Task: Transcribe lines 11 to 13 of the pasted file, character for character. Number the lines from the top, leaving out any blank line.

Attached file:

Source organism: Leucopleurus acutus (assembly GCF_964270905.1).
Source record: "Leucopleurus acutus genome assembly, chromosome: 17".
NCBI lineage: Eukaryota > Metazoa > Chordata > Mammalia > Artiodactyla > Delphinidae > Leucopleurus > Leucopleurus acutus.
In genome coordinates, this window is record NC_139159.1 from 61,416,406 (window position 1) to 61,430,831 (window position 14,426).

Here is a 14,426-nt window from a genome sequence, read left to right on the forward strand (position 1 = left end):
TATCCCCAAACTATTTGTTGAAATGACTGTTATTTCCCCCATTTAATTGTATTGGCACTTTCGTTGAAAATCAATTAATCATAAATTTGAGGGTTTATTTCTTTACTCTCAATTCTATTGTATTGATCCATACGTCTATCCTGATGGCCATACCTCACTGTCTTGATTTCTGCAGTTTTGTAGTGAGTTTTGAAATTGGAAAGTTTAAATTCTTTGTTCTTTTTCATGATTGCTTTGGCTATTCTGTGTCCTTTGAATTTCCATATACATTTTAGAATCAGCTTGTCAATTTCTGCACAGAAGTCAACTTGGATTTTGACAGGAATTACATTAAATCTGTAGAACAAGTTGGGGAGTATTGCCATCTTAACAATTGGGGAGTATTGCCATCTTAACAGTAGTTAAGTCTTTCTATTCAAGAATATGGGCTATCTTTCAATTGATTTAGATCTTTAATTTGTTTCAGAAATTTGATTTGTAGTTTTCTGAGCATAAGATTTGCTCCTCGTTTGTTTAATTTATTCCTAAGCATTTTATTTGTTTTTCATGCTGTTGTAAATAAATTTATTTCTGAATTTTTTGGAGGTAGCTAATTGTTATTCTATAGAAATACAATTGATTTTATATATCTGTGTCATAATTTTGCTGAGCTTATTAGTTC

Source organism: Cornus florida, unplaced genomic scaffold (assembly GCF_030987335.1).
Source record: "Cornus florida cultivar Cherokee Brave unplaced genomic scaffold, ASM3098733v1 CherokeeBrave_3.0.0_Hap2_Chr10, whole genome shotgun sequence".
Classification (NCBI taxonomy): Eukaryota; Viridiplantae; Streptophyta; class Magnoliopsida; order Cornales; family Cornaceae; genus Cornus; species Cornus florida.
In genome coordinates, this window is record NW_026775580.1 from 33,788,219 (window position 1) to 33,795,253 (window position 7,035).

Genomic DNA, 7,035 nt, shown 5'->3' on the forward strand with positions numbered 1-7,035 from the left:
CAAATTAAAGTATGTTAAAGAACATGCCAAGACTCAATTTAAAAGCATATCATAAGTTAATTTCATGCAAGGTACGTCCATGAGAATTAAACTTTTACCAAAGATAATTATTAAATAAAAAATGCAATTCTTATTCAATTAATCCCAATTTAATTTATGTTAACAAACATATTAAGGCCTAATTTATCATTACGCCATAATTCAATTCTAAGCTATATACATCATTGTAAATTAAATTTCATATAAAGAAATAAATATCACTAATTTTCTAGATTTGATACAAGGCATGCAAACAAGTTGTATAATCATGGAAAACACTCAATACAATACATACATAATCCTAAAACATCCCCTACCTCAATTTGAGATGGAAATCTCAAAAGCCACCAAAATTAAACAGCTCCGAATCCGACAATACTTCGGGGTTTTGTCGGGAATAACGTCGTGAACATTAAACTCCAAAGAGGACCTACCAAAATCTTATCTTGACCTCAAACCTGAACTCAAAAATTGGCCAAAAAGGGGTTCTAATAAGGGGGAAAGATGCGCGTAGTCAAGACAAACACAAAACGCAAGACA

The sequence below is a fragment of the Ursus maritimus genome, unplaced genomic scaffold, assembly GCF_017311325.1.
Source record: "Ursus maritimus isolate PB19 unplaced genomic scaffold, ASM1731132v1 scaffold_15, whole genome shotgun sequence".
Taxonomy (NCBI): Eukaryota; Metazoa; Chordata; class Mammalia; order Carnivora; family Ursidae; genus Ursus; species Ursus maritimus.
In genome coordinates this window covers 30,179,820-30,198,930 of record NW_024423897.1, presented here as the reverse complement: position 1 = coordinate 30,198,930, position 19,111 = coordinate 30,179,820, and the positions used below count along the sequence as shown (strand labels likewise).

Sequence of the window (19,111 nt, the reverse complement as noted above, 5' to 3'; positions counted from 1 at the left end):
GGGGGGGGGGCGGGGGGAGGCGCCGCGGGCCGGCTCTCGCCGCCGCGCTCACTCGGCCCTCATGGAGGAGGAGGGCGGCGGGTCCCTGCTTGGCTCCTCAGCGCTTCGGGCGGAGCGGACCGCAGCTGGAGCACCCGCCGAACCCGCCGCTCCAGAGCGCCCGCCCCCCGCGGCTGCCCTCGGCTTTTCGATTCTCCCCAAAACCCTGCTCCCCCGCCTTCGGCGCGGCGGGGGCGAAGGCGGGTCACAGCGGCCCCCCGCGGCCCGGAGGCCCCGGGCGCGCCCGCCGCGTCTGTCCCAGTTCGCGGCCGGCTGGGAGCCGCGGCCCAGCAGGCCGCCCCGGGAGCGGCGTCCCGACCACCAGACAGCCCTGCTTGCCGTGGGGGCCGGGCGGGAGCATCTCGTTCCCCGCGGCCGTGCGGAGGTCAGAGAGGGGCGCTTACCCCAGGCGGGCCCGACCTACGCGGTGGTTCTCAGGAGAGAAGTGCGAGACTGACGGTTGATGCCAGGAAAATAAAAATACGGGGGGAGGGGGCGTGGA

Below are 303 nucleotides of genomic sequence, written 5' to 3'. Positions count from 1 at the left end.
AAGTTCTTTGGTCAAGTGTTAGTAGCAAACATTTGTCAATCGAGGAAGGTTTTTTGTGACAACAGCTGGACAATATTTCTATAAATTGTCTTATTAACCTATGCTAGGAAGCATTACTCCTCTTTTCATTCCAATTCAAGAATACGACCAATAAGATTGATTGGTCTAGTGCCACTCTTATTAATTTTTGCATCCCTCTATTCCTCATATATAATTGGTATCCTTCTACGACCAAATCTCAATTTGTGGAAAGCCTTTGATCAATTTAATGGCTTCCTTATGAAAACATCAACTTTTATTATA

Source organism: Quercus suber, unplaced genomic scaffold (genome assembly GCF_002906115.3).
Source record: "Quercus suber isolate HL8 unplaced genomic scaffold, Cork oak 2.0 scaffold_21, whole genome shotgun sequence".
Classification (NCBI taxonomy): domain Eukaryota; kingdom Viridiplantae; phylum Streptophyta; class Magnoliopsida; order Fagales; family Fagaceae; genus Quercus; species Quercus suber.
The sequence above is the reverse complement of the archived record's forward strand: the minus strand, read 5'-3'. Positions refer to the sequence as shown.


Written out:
Genomic DNA, 7,035 nt, shown 5'->3' on the forward strand with positions numbered 1-7,035 from the left:
CAAATTAAAGTATGTTAAAGAACATGCCAAGACTCAATTTAAAAGCATATCATAAGTTAATTTCATGCAAGGTACGTCCATGAGAATTAAACTTTTACCAAAGATAATTATTAAATAAAAAATGCAATTCTTATTCAATTAATCCCAATTTAATTTATGTTAACAAACATATTAAGGCCTAATTTATCATTACGCCATAATTCAATTCTAAGCTATATACATCATTGTAAATTAAATTTCATATAAAGAAATAAATATCACTAATTTTCTAGATTTGATACAAGGCATGCAAACAAGTTGTATAATCATGGAAAACACTCAATACAATACATACATAATCCTAAAACATCCCCTACCTCAATTTGAGATGGAAATCTCAAAAGCCACCAAAATTAAACAGCTCCGAATCCGACAATACTTCGGGGTTTTGTCGGGAATAACGTCGTGAACATTAAACTCCAAAGAGGACCTACCAAAATCTTATCTTGACCTCAAACCTGAACTCAAAAATTGGCCAAAAAGGGGTTCTAATAAGGGGGAAAGATGCGCGTAGTCAAGACAAACACAAAACGCAAGACA

The sequence below is a fragment of the Ursus maritimus genome, unplaced genomic scaffold, assembly GCF_017311325.1.